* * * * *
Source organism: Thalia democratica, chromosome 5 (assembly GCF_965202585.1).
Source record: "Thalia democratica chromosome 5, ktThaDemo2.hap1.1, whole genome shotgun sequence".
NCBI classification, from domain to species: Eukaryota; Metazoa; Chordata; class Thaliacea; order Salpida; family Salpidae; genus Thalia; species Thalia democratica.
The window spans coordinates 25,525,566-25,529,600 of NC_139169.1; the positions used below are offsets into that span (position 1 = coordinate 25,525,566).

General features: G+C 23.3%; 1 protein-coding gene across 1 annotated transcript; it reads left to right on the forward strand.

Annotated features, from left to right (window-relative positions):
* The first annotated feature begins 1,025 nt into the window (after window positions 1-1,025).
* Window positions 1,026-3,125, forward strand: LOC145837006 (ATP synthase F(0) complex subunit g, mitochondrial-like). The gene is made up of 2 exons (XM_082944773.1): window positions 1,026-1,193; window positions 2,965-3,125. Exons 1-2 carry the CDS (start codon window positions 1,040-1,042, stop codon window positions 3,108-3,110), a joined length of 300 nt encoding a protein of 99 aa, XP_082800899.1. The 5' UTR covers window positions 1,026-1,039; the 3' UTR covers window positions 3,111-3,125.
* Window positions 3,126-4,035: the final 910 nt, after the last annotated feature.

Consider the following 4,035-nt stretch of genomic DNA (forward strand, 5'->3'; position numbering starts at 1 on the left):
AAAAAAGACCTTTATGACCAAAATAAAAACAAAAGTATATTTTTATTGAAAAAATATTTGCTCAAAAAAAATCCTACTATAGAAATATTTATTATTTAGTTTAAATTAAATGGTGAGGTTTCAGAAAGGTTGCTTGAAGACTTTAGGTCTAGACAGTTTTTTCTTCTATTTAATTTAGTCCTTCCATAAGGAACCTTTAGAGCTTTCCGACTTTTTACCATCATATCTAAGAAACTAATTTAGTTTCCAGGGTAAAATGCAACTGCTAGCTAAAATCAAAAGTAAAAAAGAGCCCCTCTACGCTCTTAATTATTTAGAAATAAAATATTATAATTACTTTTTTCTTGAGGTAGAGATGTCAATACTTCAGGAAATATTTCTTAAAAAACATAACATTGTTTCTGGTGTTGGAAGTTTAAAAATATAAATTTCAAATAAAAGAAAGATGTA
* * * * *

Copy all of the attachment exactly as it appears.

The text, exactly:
Source organism: Thalia democratica, chromosome 5 (assembly GCF_965202585.1).
Source record: "Thalia democratica chromosome 5, ktThaDemo2.hap1.1, whole genome shotgun sequence".
NCBI classification, from domain to species: Eukaryota; Metazoa; Chordata; class Thaliacea; order Salpida; family Salpidae; genus Thalia; species Thalia democratica.
The window spans coordinates 25,525,566-25,529,600 of NC_139169.1; the positions used below are offsets into that span (position 1 = coordinate 25,525,566).

General features: G+C 23.3%; 1 protein-coding gene across 1 annotated transcript; it reads left to right on the forward strand.

Annotated features, from left to right (window-relative positions):
* The first annotated feature begins 1,025 nt into the window (after window positions 1-1,025).
* Window positions 1,026-3,125, forward strand: LOC145837006 (ATP synthase F(0) complex subunit g, mitochondrial-like). The gene is made up of 2 exons (XM_082944773.1): window positions 1,026-1,193; window positions 2,965-3,125. Exons 1-2 carry the CDS (start codon window positions 1,040-1,042, stop codon window positions 3,108-3,110), a joined length of 300 nt encoding a protein of 99 aa, XP_082800899.1. The 5' UTR covers window positions 1,026-1,039; the 3' UTR covers window positions 3,111-3,125.
* Window positions 3,126-4,035: the final 910 nt, after the last annotated feature.

Consider the following 4,035-nt stretch of genomic DNA (forward strand, 5'->3'; position numbering starts at 1 on the left):
AAAAAAGACCTTTATGACCAAAATAAAAACAAAAGTATATTTTTATTGAAAAAATATTTGCTCAAAAAAAATCCTACTATAGAAATATTTATTATTTAGTTTAAATTAAATGGTGAGGTTTCAGAAAGGTTGCTTGAAGACTTTAGGTCTAGACAGTTTTTTCTTCTATTTAATTTAGTCCTTCCATAAGGAACCTTTAGAGCTTTCCGACTTTTTACCATCATATCTAAGAAACTAATTTAGTTTCCAGGGTAAAATGCAACTGCTAGCTAAAATCAAAAGTAAAAAAGAGCCCCTCTACGCTCTTAATTATTTAGAAATAAAATATTATAATTACTTTTTTCTTGAGGTAGAGATGTCAATACTTCAGGAAATATTTCTTAAAAAACATAACATTGTTTCTGGTGTTGGAAGTTTAAAAATATAAATTTCAAATAAAAGAAAGATGTA